While trying to explain the overarching thesis of the analysis to a friend, it was brought to my attention that some people think the terms financial statements and budgets are interchangeable. 

In her exact words, "I thought those were interchangeable accounting jargon thingies!" (no kidding)

Why government debt is not like your mortgage

September 19, 2022

Sometimes we are asked why we at Truth in Accounting care so much about total government debt. People suggest government debt is like our mortgages. We only need to worry about making the next month’s payment. If we can pay our bills today, why worry about tomorrow?


Well, that is certainly a nice thought. The only problem is, typically, our mortgage is backed by an asset - our house. If we lose our jobs and know we will not have income for the next year, we will have the option to sell our homes to eliminate the debt. The debt is only a debt so long as we are financially responsible for the underlying asset from where the debt originates. Once we sell the house, the debt disappears, and we move forward in whatever manner makes sense. READ MORE

In Support of Senate Bill 4295

September 12, 2022

This is written in support of S. 4295, the Financial Data Transparency Act of 2022. It is bi-partisan legislation. Senator Warner (D-VA) and Senator Crapo (R-ID) are sponsoring a bill that would require the Municipal Securities Rulemaking Board (MSRB) to "establish data standards'' and to "scale" reporting requirements for "smaller regulated entities." These entities would include state and local governments. This legislation supports the use of technological advances toward developing standardized financial information that already exists for publicly traded companies. Truth in Accounting wholeheartedly supports this legislation. READ MORE

Student Debt Average by State

September 6, 2022

President Biden has proposed the cancellation of federal student debt across the country.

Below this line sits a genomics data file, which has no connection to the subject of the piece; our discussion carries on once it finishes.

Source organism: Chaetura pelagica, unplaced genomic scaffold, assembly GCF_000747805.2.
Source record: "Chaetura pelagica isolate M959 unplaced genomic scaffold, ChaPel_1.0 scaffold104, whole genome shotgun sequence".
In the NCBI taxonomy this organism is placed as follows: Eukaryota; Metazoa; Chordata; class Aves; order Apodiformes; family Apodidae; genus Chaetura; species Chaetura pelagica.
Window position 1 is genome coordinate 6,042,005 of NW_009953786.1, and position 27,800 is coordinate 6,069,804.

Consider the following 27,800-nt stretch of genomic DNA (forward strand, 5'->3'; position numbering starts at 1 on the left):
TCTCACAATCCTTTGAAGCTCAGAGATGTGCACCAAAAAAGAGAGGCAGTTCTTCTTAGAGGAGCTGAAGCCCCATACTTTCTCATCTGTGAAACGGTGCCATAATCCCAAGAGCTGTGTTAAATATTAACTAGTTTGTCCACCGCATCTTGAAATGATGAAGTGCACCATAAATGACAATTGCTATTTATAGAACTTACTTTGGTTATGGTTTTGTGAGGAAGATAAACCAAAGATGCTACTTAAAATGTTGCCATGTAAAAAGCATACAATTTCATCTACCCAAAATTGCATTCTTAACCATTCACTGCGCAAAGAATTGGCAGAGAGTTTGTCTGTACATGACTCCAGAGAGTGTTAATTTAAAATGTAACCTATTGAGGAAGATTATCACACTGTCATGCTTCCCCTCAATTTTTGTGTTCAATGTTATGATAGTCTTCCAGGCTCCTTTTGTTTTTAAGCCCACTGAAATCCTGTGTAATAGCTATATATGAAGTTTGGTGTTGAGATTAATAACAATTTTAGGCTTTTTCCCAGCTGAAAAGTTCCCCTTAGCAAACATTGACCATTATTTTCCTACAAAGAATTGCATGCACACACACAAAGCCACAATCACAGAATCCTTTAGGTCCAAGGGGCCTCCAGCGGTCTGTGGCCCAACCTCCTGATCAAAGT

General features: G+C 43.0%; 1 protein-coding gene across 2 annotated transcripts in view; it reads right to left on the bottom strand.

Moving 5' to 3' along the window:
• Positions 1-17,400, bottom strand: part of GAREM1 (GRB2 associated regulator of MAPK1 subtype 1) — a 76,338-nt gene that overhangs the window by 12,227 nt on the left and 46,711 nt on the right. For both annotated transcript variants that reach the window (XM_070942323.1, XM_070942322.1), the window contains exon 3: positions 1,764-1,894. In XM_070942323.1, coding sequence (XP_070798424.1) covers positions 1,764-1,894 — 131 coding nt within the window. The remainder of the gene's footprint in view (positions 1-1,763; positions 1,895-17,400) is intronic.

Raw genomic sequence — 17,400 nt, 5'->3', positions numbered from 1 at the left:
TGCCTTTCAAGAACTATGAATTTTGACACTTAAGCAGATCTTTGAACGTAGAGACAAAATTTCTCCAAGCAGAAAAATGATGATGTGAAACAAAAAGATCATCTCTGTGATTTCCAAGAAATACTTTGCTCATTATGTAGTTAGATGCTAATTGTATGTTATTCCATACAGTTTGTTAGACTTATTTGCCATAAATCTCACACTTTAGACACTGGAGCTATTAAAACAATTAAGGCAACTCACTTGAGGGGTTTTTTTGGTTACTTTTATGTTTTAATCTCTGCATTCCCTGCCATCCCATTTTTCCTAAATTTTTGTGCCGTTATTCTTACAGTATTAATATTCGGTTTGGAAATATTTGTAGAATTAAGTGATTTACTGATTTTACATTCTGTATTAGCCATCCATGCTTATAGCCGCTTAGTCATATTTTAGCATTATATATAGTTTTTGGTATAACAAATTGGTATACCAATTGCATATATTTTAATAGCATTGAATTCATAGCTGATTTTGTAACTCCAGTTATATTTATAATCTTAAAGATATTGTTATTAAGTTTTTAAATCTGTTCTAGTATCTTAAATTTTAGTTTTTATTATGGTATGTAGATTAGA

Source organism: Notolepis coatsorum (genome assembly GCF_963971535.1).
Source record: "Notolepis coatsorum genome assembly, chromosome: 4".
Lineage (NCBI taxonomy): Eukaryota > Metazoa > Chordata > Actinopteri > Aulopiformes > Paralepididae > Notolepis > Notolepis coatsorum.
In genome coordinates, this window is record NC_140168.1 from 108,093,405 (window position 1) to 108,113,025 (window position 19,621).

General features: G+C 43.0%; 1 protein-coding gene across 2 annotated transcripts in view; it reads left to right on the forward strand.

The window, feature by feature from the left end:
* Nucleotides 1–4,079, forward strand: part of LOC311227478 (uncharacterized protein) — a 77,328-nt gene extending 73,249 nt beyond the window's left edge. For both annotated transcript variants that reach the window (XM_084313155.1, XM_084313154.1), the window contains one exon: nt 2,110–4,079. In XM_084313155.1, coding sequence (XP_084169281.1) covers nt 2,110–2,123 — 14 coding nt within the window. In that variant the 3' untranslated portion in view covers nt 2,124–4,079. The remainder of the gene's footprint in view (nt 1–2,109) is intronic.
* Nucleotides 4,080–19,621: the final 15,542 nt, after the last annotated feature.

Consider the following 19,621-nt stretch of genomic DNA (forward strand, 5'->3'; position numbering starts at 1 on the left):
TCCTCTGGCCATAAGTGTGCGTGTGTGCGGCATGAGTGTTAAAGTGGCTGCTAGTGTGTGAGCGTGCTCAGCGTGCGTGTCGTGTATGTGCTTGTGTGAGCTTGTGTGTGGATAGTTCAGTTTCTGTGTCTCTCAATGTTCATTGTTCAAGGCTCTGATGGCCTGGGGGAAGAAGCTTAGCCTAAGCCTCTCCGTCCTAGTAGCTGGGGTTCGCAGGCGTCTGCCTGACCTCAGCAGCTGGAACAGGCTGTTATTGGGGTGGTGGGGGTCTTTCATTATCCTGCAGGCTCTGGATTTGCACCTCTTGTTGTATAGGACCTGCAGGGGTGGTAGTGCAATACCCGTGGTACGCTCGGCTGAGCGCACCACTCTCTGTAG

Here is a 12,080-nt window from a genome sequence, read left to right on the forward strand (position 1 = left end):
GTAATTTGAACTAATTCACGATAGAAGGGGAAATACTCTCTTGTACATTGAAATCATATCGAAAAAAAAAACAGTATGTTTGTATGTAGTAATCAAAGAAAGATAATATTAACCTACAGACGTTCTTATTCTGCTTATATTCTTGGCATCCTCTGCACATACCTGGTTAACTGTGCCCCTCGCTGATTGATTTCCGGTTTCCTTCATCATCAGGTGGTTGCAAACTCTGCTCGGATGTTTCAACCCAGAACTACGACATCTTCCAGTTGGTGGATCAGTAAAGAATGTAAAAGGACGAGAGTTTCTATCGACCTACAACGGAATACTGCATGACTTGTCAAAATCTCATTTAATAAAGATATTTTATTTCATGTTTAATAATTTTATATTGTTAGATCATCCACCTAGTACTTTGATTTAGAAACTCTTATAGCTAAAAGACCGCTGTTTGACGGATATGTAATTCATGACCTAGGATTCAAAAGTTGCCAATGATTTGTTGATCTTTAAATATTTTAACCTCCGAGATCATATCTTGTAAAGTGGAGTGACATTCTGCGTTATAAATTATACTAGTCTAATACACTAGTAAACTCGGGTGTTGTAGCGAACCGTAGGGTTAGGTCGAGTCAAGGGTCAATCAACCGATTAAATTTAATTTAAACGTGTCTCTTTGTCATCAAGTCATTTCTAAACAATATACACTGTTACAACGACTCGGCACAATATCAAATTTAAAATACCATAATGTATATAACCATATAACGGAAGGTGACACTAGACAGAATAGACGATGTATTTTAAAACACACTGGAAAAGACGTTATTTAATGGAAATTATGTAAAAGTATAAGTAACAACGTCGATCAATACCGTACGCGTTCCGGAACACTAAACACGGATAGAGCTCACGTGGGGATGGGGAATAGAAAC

Students from every state accumulate debt. As indicated by the Data-Z chart below, on average students in Utah graduate from their undergraduate studies with student debt of $18,344, which is the least amount of all of the states. The four other states with the least amount of average student debt are New Mexico with $20,868, California with $21,125, Nevada with $21,257 and Wyoming with $23,510. READ MORE



Have you ever wondered if your state’s pension plans are actually funded?

Christine Kuglin | September 6, 2022

If you are a government employee, have you ever questioned whether your pension is funded? You would assume that as a state employee, you can trust your pension has the funds to pay its retirees. As of 2022, that is often not the case. READ MORE

Jefferson County Montana's Financial Position Worsened Despite Federal Funds

August 31, 2022

A new analysis of the audited financial reports found Jefferson County has a Taxpayer BurdenTM of $500, earning it a “C” grade from Truth in Accounting. READ MORE

Recognized Versus Realized

Christine Kuglin | August 30, 2022

At Truth in Accounting, we analyze government financial statements and aggregate that data into annual reports. One of our most significant concerns when examining these financial documents is the state of pensions. They are often the most considerable debt a government carries. We fear that the valuation of pensions can be distorted for a few reasons. The first is that pension valuations may be up to thirty months old. This is explained in the linked article. A second reason is that the values reported are subject to an accounting concept called “recognized and realized.” READ MORE